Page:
There is an experience that is common almost to all religious organizations: it is that most of the youths among the adherents are more inclined to secular education than spiritual knowledge. Often and again we read in publications about the grumblings and protestations of religious leaders against the decline of young intellectuals in their zeal and faith in church affairs. In his booklet, Jesus and Nigeria, Mr. D. Reeves, M. A. (Oxon), wrote: “Many Christians value academic knowledge more than knowledge of the Lord Jesus Christ.” Faithless fellows!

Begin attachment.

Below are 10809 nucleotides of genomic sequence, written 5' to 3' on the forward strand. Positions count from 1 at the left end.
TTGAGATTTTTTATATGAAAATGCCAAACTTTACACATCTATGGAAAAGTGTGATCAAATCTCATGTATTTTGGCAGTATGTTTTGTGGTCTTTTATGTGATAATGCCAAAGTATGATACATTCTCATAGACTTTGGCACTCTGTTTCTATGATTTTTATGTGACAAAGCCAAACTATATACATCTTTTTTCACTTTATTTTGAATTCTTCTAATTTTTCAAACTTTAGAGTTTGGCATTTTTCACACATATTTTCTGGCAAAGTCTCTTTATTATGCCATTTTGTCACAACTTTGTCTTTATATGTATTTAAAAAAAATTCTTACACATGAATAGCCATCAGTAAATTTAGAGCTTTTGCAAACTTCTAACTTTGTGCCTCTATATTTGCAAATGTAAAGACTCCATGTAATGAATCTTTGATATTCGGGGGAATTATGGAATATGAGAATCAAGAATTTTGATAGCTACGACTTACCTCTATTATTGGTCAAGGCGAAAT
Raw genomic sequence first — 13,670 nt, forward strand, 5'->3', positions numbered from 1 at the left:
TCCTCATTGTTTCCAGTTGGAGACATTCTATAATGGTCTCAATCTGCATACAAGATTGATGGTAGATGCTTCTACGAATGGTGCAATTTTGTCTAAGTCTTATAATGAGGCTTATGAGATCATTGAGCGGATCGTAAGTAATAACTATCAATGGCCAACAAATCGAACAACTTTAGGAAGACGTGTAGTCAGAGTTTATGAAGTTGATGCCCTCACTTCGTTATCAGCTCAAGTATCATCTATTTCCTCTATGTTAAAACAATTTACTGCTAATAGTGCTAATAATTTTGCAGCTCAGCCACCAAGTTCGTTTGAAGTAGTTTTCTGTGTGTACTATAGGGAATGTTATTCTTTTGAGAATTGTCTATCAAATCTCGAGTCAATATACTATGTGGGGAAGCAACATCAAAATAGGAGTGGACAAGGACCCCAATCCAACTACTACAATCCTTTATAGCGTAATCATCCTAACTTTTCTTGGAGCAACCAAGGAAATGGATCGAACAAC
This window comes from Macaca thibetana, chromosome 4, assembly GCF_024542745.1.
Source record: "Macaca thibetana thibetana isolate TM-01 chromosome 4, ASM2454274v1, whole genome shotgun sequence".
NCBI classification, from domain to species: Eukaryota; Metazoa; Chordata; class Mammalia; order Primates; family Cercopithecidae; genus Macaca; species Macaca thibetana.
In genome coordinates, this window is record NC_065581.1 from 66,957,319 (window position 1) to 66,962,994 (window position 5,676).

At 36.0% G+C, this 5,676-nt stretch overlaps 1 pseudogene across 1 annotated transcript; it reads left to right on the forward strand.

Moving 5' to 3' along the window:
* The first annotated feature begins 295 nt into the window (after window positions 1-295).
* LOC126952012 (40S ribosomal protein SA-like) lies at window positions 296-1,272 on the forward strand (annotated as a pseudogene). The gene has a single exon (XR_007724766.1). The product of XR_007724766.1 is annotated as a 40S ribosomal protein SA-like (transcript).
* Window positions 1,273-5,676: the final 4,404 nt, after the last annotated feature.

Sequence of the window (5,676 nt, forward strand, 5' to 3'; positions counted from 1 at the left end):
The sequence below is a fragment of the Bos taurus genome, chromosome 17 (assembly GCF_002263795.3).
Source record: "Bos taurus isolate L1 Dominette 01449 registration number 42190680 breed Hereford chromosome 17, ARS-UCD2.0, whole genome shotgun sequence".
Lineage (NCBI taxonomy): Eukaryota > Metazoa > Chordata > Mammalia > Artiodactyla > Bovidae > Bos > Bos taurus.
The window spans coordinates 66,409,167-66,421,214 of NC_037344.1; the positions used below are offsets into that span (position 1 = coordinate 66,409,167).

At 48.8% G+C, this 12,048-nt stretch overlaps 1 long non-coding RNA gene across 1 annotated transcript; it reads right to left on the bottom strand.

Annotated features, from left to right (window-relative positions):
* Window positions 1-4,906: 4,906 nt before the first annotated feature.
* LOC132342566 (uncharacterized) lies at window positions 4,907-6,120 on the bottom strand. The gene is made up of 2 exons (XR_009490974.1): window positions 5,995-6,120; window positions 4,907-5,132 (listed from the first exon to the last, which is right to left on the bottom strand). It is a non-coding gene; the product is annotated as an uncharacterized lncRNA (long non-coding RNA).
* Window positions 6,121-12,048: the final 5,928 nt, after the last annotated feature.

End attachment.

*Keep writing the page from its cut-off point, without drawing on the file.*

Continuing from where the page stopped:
In so far as the GKS is concerned academic knowledge is of secondary importance knowing that it does not even make one what the world calls a “perfect gentleman” and is no qualification for righteousness. What is of primary importance is spiritual education – the true knowledge of God as revealed in the Holy Scriptures – which brings one both material and spiritual blessings and salvation in God’s perfect Kingdom. – John 17:3; 2nd Timothy 3:15-17.